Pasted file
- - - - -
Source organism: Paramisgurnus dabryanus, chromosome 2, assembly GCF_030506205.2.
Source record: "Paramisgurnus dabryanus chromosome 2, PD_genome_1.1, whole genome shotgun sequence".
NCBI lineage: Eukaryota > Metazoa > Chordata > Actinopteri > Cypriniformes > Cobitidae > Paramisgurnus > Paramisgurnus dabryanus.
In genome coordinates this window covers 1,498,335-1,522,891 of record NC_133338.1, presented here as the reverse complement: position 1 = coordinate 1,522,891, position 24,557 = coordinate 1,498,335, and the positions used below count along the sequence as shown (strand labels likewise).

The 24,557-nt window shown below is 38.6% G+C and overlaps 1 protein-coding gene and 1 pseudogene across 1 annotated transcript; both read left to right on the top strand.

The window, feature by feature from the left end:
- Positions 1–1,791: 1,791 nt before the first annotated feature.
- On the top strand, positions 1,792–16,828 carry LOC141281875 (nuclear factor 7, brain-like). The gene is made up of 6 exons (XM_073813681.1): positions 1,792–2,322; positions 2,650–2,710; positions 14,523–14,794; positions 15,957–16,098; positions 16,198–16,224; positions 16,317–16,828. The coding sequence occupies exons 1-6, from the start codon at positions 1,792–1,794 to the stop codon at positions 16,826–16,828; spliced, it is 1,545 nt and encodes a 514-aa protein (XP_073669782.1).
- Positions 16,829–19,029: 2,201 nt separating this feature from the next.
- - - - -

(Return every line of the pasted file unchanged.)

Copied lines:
Source organism: Paramisgurnus dabryanus, chromosome 2, assembly GCF_030506205.2.
Source record: "Paramisgurnus dabryanus chromosome 2, PD_genome_1.1, whole genome shotgun sequence".
NCBI lineage: Eukaryota > Metazoa > Chordata > Actinopteri > Cypriniformes > Cobitidae > Paramisgurnus > Paramisgurnus dabryanus.
In genome coordinates this window covers 1,498,335-1,522,891 of record NC_133338.1, presented here as the reverse complement: position 1 = coordinate 1,522,891, position 24,557 = coordinate 1,498,335, and the positions used below count along the sequence as shown (strand labels likewise).

The 24,557-nt window shown below is 38.6% G+C and overlaps 1 protein-coding gene and 1 pseudogene across 1 annotated transcript; both read left to right on the top strand.

The window, feature by feature from the left end:
- Positions 1–1,791: 1,791 nt before the first annotated feature.
- On the top strand, positions 1,792–16,828 carry LOC141281875 (nuclear factor 7, brain-like). The gene is made up of 6 exons (XM_073813681.1): positions 1,792–2,322; positions 2,650–2,710; positions 14,523–14,794; positions 15,957–16,098; positions 16,198–16,224; positions 16,317–16,828. The coding sequence occupies exons 1-6, from the start codon at positions 1,792–1,794 to the stop codon at positions 16,826–16,828; spliced, it is 1,545 nt and encodes a 514-aa protein (XP_073669782.1).
- Positions 16,829–19,029: 2,201 nt separating this feature from the next.